How Joanne and Larry Mars Met and Their Trip to Northern California-July, 2010
Did you ever intend to accomplish one thing and find, in time, that something very different came about? The unusual story of how we met, promised in our last article, is a good example of this phenomenon.
We had vastly different purposes for going to an arts and crafts center in Brasstown, NC in the summer of 2002. Larry, an avid photographer, saw an opportunity to shoot scenery of misty beauty near the Great Smoky Mountains National Park. Joanne, an accomplished potter, wanted to learn how to use her new camera to take pictures of her ceramics. We wound up in the same nature photography class. Soon we were in one another's company a lot of the time. Joanne followed Larry around because he seemed to know what he was doing with a camera. Larry followed Joanne because she was always smiling and needed lots of help. Both parties attained their goals for the workshop. Larry got some nice pictures of the Nantahala National Forest and Joanne learned where the shutter was on her Nikon camera. Over time we conducted a long distance romance of 1,010 miles---Joanne from Florida and Larry from Maryland. We decided to end the long trek to one another's abode in 2006 by getting married.
The moral of the story is simple. Do want you want to do, or love to do, and pleasant surprises may await you.
We've been on many photography adventures in the intervening years throughout the United States and in four foreign countries. Our latest adventure, in July, was one of our most varied even though it took place entirely in northern California. We started in almost everyone's favorite city---San Francisco. We appreciated the cool air when most of the country was under stifling heat. We even bought sweaters after nearly freezing while photographing the Oakland Bay Bridge at night. This experience reminded us of a saying attributed to Mark Twain, "The coldest winter I ever saw was the summer I spent in San Francisco." San Francisco scenery is so varied. We photographed the Golden Gate Bridge and the city skyline, and we shot from alleys on Telegraph Hill wondering how people who live there did not tumbled down the hills every day. We shot scenes of Pier 39 and the wharf area and the world famous trolley cars.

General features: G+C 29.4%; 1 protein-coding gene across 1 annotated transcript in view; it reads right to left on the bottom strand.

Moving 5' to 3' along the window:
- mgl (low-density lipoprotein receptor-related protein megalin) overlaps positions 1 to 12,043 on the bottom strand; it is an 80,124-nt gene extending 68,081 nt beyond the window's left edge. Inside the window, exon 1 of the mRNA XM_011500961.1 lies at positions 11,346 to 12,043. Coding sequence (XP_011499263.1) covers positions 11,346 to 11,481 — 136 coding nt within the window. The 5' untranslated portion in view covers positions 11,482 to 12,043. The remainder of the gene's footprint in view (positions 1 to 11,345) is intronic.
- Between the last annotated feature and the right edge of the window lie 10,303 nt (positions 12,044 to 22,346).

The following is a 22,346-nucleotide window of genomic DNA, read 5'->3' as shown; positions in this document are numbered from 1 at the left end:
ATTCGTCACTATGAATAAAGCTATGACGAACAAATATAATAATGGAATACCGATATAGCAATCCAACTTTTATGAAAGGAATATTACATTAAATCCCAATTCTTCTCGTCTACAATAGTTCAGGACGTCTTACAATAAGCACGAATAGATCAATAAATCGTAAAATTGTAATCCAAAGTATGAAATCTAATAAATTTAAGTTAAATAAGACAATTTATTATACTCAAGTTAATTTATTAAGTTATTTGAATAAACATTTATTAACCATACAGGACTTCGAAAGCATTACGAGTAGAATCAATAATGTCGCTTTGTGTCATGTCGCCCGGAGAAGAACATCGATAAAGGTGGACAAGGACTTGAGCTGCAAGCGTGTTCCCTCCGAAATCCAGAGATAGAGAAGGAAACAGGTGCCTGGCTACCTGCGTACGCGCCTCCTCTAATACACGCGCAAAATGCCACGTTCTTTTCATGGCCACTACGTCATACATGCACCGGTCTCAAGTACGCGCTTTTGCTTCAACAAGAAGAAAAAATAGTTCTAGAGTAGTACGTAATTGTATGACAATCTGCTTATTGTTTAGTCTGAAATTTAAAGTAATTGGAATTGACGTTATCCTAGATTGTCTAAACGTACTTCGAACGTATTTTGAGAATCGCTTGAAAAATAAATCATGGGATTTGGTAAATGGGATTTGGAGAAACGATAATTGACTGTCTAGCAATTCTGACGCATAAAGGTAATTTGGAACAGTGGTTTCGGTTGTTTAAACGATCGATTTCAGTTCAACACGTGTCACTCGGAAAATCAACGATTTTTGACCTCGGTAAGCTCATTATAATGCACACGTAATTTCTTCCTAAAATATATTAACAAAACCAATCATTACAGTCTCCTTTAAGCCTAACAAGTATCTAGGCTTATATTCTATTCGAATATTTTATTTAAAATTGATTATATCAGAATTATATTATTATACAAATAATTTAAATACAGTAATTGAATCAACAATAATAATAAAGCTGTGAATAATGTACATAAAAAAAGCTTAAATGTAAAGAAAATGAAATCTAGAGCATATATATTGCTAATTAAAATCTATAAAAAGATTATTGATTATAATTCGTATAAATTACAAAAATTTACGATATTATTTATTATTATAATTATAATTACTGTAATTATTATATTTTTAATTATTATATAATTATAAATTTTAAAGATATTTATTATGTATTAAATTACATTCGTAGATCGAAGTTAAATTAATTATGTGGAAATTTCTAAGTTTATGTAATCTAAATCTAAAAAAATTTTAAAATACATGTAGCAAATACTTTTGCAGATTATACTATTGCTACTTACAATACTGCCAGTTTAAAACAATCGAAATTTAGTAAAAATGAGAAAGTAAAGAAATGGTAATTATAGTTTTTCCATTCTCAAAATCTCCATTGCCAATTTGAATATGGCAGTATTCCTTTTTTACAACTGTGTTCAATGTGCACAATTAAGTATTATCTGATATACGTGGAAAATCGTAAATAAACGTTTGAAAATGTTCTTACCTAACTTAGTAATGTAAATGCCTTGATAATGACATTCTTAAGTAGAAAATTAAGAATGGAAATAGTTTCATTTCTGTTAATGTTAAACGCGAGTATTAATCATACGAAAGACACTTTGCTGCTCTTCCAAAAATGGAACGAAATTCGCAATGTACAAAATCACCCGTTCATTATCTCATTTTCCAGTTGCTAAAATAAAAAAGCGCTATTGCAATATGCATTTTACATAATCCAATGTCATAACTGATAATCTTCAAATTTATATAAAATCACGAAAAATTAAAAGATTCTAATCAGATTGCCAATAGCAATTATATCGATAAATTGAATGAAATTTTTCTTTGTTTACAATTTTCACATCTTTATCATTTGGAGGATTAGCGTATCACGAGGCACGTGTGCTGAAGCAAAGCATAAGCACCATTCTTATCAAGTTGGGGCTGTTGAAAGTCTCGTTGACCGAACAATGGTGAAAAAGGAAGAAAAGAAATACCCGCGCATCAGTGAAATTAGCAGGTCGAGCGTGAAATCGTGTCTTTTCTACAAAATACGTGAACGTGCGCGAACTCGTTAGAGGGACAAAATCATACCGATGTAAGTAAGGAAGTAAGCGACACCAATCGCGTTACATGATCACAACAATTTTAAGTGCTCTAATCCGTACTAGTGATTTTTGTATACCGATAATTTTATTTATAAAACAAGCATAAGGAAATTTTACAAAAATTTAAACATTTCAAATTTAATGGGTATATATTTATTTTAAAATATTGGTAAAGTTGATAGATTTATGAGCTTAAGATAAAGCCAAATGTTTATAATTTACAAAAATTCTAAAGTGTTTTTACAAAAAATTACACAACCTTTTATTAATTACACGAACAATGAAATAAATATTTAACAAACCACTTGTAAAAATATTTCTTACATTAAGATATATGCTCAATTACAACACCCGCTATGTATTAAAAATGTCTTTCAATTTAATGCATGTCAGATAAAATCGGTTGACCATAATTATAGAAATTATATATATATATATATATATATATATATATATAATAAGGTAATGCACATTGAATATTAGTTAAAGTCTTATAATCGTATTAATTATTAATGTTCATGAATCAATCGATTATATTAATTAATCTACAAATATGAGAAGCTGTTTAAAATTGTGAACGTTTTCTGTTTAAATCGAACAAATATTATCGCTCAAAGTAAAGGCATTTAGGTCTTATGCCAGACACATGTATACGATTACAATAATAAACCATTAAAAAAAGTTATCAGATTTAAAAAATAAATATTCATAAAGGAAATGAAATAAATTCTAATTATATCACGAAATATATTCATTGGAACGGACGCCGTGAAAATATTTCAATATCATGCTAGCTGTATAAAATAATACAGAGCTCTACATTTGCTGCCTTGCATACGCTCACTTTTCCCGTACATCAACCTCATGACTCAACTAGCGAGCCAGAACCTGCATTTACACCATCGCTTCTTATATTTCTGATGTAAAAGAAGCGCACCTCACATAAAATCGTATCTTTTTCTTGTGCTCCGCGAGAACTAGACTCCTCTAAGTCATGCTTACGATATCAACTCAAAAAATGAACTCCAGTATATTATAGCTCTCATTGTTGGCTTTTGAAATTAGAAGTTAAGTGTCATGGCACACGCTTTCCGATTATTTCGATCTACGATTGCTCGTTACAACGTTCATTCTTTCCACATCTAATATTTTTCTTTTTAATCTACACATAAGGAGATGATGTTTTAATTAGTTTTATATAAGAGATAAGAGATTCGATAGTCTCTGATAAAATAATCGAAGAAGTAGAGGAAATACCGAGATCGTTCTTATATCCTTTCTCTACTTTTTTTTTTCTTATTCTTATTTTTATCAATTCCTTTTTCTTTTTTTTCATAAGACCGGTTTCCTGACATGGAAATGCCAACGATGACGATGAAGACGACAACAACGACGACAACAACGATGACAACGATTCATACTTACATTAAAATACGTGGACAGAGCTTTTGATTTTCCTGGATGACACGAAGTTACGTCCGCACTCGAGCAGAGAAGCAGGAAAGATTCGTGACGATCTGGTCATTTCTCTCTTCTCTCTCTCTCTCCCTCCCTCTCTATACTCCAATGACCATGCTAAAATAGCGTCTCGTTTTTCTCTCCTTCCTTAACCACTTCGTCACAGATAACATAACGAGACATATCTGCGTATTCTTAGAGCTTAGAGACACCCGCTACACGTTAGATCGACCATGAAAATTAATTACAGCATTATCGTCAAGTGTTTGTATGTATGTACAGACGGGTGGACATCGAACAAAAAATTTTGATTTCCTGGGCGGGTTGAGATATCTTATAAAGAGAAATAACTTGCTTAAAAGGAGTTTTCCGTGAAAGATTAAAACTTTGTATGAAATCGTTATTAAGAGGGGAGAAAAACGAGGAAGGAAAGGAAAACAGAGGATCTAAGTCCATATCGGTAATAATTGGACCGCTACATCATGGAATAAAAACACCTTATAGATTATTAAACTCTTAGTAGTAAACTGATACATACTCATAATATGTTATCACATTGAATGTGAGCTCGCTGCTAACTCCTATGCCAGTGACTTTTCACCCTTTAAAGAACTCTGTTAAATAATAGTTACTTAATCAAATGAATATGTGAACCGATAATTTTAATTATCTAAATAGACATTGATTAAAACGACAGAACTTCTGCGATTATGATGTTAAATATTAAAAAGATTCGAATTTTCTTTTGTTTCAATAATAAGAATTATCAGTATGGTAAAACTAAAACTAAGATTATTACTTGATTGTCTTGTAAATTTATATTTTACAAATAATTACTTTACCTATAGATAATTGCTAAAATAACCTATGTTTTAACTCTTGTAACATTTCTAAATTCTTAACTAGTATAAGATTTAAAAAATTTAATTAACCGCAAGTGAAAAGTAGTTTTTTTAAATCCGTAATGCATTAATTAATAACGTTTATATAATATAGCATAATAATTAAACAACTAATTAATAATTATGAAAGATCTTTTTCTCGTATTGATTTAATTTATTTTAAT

After leaving San Francisco, we headed for the Rossmoor property for seniors in Walnut Creek. As residents of Leisure World® of Maryland with its many high rise dwellings and relatively level terrain, we were impressed by Walnut Creek's spaciousness and pretty rolling hills and blue skies. We quickly learned how well developed the arts and crafts programs were while Joanne, a potter herself, was amazed at the fully equipped ceramics studio that was available. Altogether, there are some 200 clubs, organizations and groups in Walnut Creek and the people we met were so very pleasant and welcoming.
After Walnut Creek, our plan called for driving through Yosemite National Park along the Tioga Pass Road (Rt. 120) to Rt. 395 and heading south toward our hotel in Mammoth Lakes. We were about 30 miles into Yosemite wondering why the park's scenery was so highly regarded when we came upon the Tuolumne Meadows and Olmsted Point and no longer had to wonder. Joanne, in particular, was brought to tears by the beauty of the granite rocks and craggy peaks, the richness of the green meadows, and the reflections in Tenaya Lake. Larry was a bit more reserved, but even he recognized the remarkable beauty of the High Sierras. Later in our trip we got to photograph the impressive Upper and Lower Yosemite Falls and the all-encompassing vista surrounding us at what is called the Tunnel View. The scenery we captured is but a slice of what makes Yosemite so famous and we now know we have to return some day.
Outside of Yosemite, just to the east, is the magnificent Mono Lake. If you are enthralled by otherworldly scenery, as we are, Mono Lake is just the place for you. The lake is over 760,000 years old and, possibly as much as three million years old. The key features for photographers are the Tufa Towers. These are limestone-like spires and knobs that rise out of the lake. They are created when fresh water springs bubble up through the lake's alkaline waters. Mono Lake is 60 square miles in area and, although inland, is more than two times saltier than the ocean! We thoroughly enjoyed viewing and photographing the Mono Lake vistas.
Finally, we took other photographs of the eastern Sierras. This included sites such as the Mammoth Lakes area, the June Lakes Loop, and the Devil's Post National Monument. All in all, we enjoyed ourselves very much and vowed to return to photograph areas we missed. We concluded that the nature photography class we took in Brasstown, NC eight years earlier is still paying dividends.
Until next time,
~Joanne and Larry Mars